As Taiwan approaches its upcoming presidential and legislative elections, authorities are sounding the alarm over increasingly sophisticated cognitive warfare tactics deployed by Beijing. These tactics involve hackers targeting network devices to spread disinformation and manipulate public opinion, with several of these cyberattacks traced back to Hong Kong.
In recent years, cognitive warfare strategies against Taiwan have undergone a significant transformation. Initially, they involved disseminating disinformation through crude messages using simplified Chinese characters and slang during the COVID-19 pandemic. Later, nearly 1,500 social media accounts were utilized to spread false news in the lead-up to local elections last year, according to sources familiar with the matter.
This year, foreign actors have adopted new methods, focusing on hacking Internet of Things (IoT) devices in Taiwan that use weak passwords to propagate disinformation while appearing to originate from a Taiwanese source. The hackers aim to gain control of these devices and use them to publish misleading messages through a target’s social media accounts. They then attempt to delete connection records to conceal the true source of the disinformation.
These cyberattacks are perceived as an attempt to sow discord and division within Taiwan, intensifying political conflicts. Investigators delving into these hacking cases have identified Hong Kong as a crucial hub for launching cyberattacks against Taiwan. Major disinformation campaigns have been linked to this region.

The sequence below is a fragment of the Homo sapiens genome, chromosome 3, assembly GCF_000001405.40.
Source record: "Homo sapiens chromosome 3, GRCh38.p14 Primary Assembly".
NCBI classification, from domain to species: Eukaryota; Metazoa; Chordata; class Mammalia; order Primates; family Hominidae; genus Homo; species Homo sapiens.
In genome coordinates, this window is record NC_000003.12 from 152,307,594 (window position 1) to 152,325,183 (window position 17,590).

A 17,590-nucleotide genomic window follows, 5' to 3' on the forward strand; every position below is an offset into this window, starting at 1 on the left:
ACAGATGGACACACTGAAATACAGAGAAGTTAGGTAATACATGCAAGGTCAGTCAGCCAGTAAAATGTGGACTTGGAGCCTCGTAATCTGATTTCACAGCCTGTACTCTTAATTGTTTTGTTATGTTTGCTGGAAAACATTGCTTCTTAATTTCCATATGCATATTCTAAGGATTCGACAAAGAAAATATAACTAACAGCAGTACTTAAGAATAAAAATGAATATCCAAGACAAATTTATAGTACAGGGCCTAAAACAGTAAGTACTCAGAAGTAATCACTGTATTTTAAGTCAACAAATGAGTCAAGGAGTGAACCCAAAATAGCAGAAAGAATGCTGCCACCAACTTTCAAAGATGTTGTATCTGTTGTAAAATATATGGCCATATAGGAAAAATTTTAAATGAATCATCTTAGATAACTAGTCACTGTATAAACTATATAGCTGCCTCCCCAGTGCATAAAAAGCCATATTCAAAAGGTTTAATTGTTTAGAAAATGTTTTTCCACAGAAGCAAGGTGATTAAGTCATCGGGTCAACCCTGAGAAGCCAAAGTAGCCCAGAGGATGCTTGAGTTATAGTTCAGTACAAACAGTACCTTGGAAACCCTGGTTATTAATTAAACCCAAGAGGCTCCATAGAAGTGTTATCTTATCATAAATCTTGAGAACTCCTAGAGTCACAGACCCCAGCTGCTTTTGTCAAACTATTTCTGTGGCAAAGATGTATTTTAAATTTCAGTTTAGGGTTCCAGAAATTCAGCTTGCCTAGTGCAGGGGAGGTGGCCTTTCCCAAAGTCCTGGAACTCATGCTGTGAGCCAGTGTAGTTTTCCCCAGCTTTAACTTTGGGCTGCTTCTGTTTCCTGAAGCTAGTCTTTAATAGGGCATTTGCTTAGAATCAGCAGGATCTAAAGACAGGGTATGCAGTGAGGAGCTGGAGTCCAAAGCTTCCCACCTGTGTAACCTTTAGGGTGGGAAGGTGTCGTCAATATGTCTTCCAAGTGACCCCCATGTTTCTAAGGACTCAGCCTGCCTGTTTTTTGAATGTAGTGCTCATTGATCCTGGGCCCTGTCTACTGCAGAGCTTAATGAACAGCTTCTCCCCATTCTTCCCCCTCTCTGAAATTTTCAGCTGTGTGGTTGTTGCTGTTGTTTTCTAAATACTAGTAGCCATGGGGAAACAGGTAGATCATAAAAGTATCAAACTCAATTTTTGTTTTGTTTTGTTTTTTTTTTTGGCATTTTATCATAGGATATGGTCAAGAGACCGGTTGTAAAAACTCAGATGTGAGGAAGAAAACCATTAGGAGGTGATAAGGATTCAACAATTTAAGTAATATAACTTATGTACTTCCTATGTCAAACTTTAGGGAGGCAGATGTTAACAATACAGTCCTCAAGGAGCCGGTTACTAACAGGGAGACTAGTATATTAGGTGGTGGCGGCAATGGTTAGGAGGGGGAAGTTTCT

For instance, an incident involving online posts suggesting officials had smuggled cigarettes during the president’s trip to Central America in April was traced back to a hacked router in a Kaohsiung motel. Using an Internet protocol address in Hong Kong, a hacker accessed a Facebook account and took control of two accounts on the Mobile01.com website, posting altered cigarette purchase orders.
Similarly, rumors in April claiming that Chinese missiles had breached Taiwan’s airspace were found to have originated in Hong Kong. A foreign actor hacked into a router of an international shipping company in Taoyuan through a device in Hong Kong, posting about the missiles on a Taiwanese-owned Professional Technology Temple (PTT) bulletin board system account.
In response to these growing threats, the Taipei District Prosecutors’ Office has formed an investigation team to focus on major national disinformation cases. Local district prosecutors’ offices will handle other cases, with dedicated chief prosecutors assigned in the six special municipalities to address these matters.
To mitigate the impact of disinformation on the upcoming elections, the Ministry of Justice Investigation Bureau is urging citizens to take precautions. This includes deleting unused social media accounts, updating IoT devices, and using strong passwords. Additionally, individuals are encouraged to verify online information carefully before sharing it and to refrain from spreading unverified content. As Taiwan prepares for its elections, the battle in cyberspace intensifies, emphasizing the need for vigilance and cybersecurity measures.